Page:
This time, however, Venus temporarily obscured Jupiter. The "bright morning star", the false messiah, will reign supreme for a bit, then Jupiter, the symbol of the true King, will come.

(God has told us to look for the big signs, not personal, astrological crap, in the skies. It is all over Enoch and Revelations, as well as Genesis and elsewhere.)

Every seven years it has been getting worse...the judgment. We were given many, many warnings over the last generations.

And no one is listening, especially our leaders.

The USA has gone from being the world's largest lender, until the 1960's, to the world's largest debtor nation. And our collective morals have simultaneously gone the way of Rome; down the toilet.

We WILL pay for this.



posted on Aug, 16 2015 @ 10:07 PM
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originally posted by: Logman
This old horse again? The economy has been on the "brink of collapse" since early 2009. You think the world's bankers don't know how to continue to prop the system. They might be a lot of things but dumb isn't one of them. Markets can survive deflation, look at Japan. Japan is the world's future - financial limbo, not devastation.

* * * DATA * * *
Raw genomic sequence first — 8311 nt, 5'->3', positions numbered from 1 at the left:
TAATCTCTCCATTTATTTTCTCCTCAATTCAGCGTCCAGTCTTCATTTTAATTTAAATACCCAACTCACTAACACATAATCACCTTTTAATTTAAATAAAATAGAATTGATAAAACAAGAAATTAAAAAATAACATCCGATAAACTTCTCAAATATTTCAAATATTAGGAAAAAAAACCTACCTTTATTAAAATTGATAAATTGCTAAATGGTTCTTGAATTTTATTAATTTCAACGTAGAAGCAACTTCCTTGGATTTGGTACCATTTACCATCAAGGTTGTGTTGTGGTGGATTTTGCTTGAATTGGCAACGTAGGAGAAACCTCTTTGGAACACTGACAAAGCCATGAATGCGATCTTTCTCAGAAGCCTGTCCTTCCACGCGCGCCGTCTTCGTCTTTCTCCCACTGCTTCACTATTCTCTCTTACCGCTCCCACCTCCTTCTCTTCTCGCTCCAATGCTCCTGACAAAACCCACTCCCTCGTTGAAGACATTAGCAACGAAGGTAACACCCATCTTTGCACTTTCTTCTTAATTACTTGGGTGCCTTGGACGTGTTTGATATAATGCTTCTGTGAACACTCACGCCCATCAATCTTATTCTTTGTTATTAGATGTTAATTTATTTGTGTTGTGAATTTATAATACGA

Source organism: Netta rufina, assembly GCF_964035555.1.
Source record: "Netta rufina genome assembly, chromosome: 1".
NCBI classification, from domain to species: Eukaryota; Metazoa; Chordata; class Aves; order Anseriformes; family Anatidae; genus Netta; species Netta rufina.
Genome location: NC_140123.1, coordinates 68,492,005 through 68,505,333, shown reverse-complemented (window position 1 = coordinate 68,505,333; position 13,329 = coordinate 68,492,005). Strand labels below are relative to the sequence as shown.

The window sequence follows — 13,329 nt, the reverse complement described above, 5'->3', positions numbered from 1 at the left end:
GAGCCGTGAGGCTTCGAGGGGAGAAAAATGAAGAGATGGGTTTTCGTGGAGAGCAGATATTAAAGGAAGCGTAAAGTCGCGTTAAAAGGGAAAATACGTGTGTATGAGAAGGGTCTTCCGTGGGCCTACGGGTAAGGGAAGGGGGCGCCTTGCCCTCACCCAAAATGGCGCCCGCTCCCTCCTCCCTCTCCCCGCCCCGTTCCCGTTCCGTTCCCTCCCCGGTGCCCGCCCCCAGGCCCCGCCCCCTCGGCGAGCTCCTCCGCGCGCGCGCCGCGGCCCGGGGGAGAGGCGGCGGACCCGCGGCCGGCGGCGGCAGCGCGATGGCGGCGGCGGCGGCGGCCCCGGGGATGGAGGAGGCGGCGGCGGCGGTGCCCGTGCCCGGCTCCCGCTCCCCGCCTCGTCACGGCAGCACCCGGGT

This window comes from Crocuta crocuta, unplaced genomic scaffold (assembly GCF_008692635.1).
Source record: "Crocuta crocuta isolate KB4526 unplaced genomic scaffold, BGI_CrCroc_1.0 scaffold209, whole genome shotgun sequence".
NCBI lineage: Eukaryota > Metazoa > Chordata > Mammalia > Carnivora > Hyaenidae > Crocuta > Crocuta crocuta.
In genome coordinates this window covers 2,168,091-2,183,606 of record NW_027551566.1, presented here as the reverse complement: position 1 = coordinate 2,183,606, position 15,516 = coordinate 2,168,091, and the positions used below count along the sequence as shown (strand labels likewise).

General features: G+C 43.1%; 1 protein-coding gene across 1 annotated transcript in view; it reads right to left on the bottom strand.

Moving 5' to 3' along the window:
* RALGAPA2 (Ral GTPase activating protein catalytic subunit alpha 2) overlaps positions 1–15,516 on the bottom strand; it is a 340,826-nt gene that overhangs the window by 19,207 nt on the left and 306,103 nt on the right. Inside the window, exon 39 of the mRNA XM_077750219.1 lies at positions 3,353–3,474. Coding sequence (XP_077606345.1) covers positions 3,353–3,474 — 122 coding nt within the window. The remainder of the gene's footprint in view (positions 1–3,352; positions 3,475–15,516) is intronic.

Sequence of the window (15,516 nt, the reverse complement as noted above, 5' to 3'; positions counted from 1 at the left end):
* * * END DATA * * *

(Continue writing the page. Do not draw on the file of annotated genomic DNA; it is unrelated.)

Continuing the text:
The problem as I see it is that all the stops and magic were pulled out in 2008. The magic bag is empty. What's left? Print more money with the petro dollar dying and flood the market with currency, what might that do to the value of the dollar, especially with less currency needed due to petro dollar decline. From my view as the Petro dollars coming in for real assests and don't go back out they need to be looking to contract the monetary supply anyway, not increase it. Borrow more? 18 trillion debt. People say, it doesn't matter, I say wrong. The more debt the larger the interest payments , we have a budget, the more in interest the less for other things. What are you going to cut from the budget if you borrow more to keep up interest payments? I just don't see a lot of wiggle room should something happen, and our golden cow the petro dollar going bye bye. Call it doom, say it will never happen. Fact is the bill always comes due. This isn't even touching on unfunded liabilities.



posted on Aug, 16 2015 @ 10:21 PM
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originally posted by: Logman
This old horse again? The economy has been on the "brink of collapse" since early 2009. You think the world's bankers don't know how to continue to prop the system. They might be a lot of things but dumb isn't one of them. Markets can survive deflation, look at Japan. Japan is the world's future - financial limbo, not devastation.